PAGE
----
Boehringer Ingelheim's Ofev nabs FDA nod for expanded use in rare lung disease

Boehringer Ingelheim cast a wide net with its clinical program for pulmonary fibrosis med Ofev, hoping to carve out a sales niche in a huge range of ultrarare lung diseases. Already sporting an FDA nod in one subclass, Ofev can now target an even larger patient pool with its newest approval.

The FDA on Monday approved Ofev to treat patients with range of chronic fibrosing interstitial lung diseases (ILDs) with a progressive phenotype, Boehringer said in a release. 

Ofev's newest approval covers between 18% and 32% of total patients with an ILD, a category that includes around 200 diseases that can lead to irreversible scarring of lung tissue, Boehringer said.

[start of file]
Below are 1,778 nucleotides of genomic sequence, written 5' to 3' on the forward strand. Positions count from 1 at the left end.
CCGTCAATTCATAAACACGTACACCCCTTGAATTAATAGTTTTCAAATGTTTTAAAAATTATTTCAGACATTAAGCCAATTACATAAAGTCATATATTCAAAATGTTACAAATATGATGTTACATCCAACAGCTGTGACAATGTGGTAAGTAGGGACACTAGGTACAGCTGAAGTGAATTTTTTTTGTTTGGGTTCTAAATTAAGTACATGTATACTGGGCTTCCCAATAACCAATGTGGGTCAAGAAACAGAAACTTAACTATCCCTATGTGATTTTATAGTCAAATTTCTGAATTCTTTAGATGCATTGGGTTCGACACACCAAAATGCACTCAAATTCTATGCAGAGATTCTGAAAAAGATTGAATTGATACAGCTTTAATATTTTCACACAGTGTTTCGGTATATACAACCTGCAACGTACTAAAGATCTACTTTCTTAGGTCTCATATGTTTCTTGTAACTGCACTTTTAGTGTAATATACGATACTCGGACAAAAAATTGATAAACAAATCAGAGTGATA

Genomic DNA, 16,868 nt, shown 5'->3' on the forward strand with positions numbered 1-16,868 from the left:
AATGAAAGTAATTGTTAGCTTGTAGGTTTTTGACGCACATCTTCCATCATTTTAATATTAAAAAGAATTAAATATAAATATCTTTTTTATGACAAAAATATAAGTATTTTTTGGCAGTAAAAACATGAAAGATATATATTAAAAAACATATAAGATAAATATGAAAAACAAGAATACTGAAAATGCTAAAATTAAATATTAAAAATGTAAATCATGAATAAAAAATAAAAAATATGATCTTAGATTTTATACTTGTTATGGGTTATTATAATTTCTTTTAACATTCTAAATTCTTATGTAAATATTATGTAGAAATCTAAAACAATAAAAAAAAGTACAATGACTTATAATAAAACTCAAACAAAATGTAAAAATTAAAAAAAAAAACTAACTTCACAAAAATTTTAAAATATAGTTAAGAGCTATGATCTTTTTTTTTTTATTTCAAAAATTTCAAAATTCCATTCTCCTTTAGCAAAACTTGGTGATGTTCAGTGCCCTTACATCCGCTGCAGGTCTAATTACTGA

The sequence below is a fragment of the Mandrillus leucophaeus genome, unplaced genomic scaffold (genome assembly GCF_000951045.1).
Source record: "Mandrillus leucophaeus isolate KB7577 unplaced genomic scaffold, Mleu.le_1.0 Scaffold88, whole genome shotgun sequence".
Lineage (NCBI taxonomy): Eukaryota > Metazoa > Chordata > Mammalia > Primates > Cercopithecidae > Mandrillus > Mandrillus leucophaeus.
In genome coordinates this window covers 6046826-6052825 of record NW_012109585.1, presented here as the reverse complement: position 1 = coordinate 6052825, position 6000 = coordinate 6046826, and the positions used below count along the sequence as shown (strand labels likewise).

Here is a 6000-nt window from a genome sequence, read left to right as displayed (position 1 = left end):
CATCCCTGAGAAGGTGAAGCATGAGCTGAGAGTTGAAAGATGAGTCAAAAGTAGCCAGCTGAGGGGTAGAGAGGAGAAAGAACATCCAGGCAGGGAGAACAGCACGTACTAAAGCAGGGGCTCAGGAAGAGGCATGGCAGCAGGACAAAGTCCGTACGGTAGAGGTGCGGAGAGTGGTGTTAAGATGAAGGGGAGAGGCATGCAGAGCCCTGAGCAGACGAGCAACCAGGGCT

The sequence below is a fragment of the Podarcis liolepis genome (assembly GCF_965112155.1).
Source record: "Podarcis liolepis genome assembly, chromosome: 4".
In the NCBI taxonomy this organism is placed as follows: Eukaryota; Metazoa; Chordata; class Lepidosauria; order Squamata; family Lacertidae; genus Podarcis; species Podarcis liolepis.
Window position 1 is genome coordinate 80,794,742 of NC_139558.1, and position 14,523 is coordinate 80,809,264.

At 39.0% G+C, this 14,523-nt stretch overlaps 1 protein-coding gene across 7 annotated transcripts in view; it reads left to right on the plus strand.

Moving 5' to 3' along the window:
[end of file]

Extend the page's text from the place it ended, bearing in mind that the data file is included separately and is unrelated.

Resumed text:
Ofev already sports FDA approvals to treat pulmonary fibrosis and systemic sclerosis-associated ILD (SSc-ILD), another subclass of ILDs that is believed to affect about 50,000 Americans each year. 

RELATED: Boehringer Ingelheim's Ofev cuts rate of decline by 57% in range of rare lung diseases

The FDA based its review on data from Boehringer's phase 3 Inbuild study, which showed Ofev significantly slowed the rate of lung function decline in patients with a range of progressive, non-IPF ILDs by 57% over placebo after 52 weeks.

Inbuild on the whole studied Ofev in a wide range of ILDs, including those with a progressive phenotype and SSc-ILD, the drugmaker said, an indication where Ofev notched an FDA nod in September. That approval––the first of its kind––followed a phase 3 clinical trial, dubbed Senscis, in which Ofev beat out placebo in terms of slowing the decline of forced vital capacity—a measure of lung function—in 576 patients treated for a minimum of 52 weeks and maximum of 100 weeks. 

Ofev received its initial approval in idiopathic pulmonary fibrosis back in 2014.